Meet the Artist: Ruth Esserman
In Chicago, we are lucky to be surrounded by great works of art and those who create them. One such artist is Ruth Esserman. Esserman has been working here in Chicago for decades. As an artist and educator, she has been tackling the how we interact with architecture and how buildings manipulate the flow of our own lives. Next month she is having a retrospective at the Bridgeport Art Center and we couldn’t be more excited. Not often do we get to reflect with the artist amidst their long and prolific career. Thankfully, Esserman shares her images of construction, deconstruction, and how our bodies move within it. I was lucky enough to interview Ruth Esserman as she shared insight into her work and life.
How long have you been painting?
Perhaps from the womb on!!
You work in many different media- do you feel more comfortable with one media in particular or do you allow a project to dictate your tool?
Last number of years I have mostly been working with ink drawings–some mixed media.
How has teaching informed your practice?
As an artist, teaching and producing art are inter-related–one informs the other.
What are your feelings about Chicago? Have you always lived here?
Born and bred in Chicago and/or environs. Love it, but periodically also love to leave it!
Your work is quite detailed. Do you find the work/labor cathartic?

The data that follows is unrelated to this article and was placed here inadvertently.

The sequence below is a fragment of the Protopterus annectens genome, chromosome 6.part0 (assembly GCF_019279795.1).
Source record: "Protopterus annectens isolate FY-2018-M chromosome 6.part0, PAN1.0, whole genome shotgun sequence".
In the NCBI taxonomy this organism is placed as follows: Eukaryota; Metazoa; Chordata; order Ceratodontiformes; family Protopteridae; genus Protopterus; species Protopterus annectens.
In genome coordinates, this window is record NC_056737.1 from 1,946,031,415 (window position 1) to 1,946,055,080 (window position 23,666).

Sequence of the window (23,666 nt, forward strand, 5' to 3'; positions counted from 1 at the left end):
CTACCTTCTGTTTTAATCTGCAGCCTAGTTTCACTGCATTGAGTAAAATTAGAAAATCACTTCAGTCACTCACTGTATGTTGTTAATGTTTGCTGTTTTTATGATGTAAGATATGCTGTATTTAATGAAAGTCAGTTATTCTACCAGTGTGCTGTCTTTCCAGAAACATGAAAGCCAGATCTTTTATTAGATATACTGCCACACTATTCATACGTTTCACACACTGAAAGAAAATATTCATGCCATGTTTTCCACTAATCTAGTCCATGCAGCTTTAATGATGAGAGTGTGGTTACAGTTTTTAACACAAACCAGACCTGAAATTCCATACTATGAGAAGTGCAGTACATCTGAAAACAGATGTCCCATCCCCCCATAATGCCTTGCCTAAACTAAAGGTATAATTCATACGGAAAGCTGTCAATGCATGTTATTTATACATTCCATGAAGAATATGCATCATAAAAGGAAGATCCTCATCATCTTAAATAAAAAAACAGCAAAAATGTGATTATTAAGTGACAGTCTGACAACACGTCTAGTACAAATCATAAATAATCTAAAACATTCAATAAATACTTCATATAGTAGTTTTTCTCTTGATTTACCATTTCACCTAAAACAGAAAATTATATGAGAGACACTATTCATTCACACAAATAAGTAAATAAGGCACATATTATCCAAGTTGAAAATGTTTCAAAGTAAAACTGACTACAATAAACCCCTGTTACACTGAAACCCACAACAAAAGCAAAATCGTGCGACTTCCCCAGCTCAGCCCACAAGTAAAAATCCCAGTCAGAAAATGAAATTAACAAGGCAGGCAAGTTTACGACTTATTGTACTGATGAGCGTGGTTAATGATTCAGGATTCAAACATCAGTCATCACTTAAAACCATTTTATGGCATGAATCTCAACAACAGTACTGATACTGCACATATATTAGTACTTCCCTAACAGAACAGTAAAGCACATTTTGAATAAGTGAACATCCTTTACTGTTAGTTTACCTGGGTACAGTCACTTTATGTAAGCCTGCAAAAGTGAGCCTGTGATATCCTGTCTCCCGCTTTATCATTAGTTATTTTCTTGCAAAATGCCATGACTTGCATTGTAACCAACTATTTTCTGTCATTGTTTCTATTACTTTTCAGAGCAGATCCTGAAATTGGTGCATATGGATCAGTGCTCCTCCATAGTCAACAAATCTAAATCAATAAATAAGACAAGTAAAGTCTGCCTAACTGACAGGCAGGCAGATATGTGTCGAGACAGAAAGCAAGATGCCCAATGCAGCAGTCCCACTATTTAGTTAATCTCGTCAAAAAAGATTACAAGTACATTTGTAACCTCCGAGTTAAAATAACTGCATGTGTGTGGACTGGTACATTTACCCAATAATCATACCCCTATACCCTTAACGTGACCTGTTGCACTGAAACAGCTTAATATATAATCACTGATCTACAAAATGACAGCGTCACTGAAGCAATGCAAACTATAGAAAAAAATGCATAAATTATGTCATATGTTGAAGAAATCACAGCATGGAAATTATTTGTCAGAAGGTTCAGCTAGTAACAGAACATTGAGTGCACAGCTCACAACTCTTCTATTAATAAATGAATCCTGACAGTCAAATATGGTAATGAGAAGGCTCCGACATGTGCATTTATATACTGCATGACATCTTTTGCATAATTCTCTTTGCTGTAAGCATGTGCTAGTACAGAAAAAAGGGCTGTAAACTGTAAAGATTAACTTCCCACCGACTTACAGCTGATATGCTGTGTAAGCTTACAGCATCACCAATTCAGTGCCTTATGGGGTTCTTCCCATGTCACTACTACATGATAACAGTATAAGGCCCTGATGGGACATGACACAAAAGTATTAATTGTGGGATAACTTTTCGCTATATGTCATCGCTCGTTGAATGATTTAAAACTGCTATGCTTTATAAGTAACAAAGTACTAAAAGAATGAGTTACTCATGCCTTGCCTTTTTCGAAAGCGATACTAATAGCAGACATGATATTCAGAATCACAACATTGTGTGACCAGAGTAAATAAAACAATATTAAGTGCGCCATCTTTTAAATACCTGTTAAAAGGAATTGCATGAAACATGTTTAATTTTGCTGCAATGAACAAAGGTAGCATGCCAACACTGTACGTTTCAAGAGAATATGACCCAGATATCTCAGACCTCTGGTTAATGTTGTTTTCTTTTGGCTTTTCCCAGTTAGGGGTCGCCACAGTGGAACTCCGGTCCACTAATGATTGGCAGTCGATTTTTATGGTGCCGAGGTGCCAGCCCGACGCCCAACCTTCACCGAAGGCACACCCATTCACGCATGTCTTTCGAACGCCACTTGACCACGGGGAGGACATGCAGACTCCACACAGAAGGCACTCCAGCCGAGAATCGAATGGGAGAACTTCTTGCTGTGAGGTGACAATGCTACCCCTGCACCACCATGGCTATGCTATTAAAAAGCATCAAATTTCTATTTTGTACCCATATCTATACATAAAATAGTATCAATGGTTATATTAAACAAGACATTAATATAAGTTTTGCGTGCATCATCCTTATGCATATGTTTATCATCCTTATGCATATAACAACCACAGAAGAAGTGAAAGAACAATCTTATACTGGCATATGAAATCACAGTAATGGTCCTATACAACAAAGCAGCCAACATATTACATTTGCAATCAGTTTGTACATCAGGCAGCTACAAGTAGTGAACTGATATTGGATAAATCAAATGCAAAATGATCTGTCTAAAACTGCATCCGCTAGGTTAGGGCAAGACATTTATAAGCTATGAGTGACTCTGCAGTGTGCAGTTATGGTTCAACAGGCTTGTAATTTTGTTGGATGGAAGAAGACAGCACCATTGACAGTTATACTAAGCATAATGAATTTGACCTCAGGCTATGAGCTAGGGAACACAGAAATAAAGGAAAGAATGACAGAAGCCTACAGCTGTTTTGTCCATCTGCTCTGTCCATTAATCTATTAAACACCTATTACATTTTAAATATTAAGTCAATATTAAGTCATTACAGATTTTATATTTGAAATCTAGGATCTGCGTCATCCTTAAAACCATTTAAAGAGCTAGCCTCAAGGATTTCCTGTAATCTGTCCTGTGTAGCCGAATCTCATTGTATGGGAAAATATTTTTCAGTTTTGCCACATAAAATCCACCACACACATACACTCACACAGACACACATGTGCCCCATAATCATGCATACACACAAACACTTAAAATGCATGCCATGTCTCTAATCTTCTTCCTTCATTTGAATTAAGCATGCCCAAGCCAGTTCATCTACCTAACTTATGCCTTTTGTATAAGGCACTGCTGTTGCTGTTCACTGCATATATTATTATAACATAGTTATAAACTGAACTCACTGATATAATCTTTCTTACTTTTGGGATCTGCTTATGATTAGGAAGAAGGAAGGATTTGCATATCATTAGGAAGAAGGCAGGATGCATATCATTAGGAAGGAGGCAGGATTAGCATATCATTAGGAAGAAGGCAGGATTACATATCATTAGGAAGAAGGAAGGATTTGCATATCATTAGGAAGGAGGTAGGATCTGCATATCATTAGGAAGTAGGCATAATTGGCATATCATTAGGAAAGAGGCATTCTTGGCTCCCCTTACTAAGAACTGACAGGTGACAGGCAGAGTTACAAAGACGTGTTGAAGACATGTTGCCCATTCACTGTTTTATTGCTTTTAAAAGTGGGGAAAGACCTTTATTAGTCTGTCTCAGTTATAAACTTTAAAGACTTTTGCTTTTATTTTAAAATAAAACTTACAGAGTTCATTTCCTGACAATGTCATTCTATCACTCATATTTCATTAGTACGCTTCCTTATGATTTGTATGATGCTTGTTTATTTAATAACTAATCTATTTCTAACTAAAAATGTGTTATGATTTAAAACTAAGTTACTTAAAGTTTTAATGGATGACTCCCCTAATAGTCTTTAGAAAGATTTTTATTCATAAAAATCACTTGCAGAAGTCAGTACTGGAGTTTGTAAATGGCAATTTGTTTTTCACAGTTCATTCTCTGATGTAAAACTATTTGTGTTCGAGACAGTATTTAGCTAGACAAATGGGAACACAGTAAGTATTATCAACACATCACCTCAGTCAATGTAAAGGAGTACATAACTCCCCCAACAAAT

Can’t imagine living without working at something I love!
When looking at your recent work, I am reminded of Google maps street view. It is neither lifelike nor animated. What interests you in describing scenes of masses of people in this way?
Our world is quite extended…no real borders horizontally across space, or upward into the cosmic space! The surrounding deconstructed and reconstructed environment emphasizes the constant changes and energies surrounding us.
Your assemblage works feel mechanical. They are more than collages of joined materials but seem to move to music or method. Can you tell us more about these works?
It is said that architecture is frozen music. My work has a large architectural component. I often use drafting implements as drawing tools. My tool of choice now is a technical drawing pen, but humanistic elements are always present. My early work was primarily figurative. Its implications are still present in my drawings.
You have a show coming up at the Bridgeport Art Center. Did you get to pick the pieces in the show or was it curated?
I curate my own shows.
Among your list of many accomplishments, what job or event has had the most effect on your career?
Working as artist in residence with Sybil Shearer and her dance company was a unique and important period to me. All my work has been a great interactive and stimulating experience for me.
Having your show at the Bridgeport Art Center coming up, how do you feel seeing fence your older work and new works presented together?
The Bridgeport exhibit is a good opportunity to see how my concepts have evolved and how early statements might still be visible in some of the latest work. Life, time, and work are a gestalt. Each day and piece seems different, but somehow they all connect. We’re not always aware of the interconnections until we have a chance to step away and look back…as I can do in my current show.
For more information on her show at the Bridgeport Art Center, follow this link: